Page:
I don’t think listing out past situations is that meaningful. There are just too many factors involved. Maybe a good chunk of the guys that sat out, were just simply bad, and no amount of learning from the sideline was going to help them.
The reverse of this argument is true too, which gets down to the total numbers don't seem to indicate that starting early hurts you at all if you just look at the results, so you probably shouldn't quote the numbers saying that they do. It just isn't true. I don't think the reverse is necessarily true either.
As you noted lots of factors involved in success and it is a fools errand to try and guess what any given player would have done in a totally different situation. You could never really know, and if the numbers don't bare out one way being conclusively better with large sample sizes than the safest assumption is probably that it simply doesn't matter long term.
I guess I’ll phrase it this way. I don’t think there is any way that sitting can HURT a players development. It may prolong it, like you’ve noted, but it wouldn’t hurt it.
On the flip side, I do think if a QB starts before they are ready, or starts behind a bad offensive line, it could absolutely hurt a QBs development. I think it’s probably fairly rare, but it does happen.
First, prolonging development is perhaps a pretty big deal. Let's say Fields takes one extra year to develop, and he's a stud in year 3 instead of year 2. You only have him on that rookie deal for a few years, so gaining one extra year of stud play on a cheap deal is really valuable from a salary cap perspectivel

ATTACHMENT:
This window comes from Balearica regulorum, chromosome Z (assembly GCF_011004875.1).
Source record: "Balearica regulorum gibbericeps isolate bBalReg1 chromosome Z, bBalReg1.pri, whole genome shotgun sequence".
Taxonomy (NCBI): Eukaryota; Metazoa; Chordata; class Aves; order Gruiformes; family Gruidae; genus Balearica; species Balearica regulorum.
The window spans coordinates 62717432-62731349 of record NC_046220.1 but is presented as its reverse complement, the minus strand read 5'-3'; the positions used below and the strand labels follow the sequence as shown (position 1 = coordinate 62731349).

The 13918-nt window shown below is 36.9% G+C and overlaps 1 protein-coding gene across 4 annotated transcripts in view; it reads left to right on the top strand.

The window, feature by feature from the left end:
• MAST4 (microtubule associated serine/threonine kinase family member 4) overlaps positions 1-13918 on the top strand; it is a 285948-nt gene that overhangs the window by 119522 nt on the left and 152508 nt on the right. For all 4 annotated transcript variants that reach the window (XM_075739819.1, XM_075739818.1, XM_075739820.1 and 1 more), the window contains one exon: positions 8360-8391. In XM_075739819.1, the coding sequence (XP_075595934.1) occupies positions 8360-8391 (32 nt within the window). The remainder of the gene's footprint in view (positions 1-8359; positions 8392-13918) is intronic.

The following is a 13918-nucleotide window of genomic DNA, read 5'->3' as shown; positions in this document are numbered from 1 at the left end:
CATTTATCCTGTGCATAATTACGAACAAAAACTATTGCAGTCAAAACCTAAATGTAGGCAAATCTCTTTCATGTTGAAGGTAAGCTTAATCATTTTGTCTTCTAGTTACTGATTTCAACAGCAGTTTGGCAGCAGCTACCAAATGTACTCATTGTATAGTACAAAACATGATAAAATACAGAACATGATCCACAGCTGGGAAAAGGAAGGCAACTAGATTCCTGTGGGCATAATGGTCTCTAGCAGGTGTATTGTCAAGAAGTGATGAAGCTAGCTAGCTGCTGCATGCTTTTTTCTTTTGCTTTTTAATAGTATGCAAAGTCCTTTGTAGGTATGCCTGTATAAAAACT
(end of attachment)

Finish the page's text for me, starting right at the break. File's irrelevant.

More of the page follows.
Secondly, there's really no reason to believe one thing is harmful and the other can't be harmful. Maybe a guy that doesn't start gets pissed off and less motivated and bitter and then doesn't work out for his franchise because of it. Probably the case that if he's that type of player it wouldn't work anyway, but maybe it would have. Who knows?
It's just as plausible as saying a guy who's played competitive football for half his like is going to be permanently shell shocked because he took too many sacks and will never get over it even if you fix the offensive line the next year. That type of player also likely wouldn't be the type that's going to deal with adversity and be great in different circumstances.
That said, all of this is just "belief" stuff, there isn't really any evidence being put forward here. It's just people theorizing what they think might be true with no real basis (and I include myself in this group). In that vein, I'm not really going to be too upset no matter what happens. I don't have high hopes for the Bears this season regardless of whether Fields starts.
I'd rather have him get his lumps out of the way in this season which I think is likely a dead season than have to get them all out of the way next season. That said, if he starts in week 6, I don't think anything meaningful will be lost.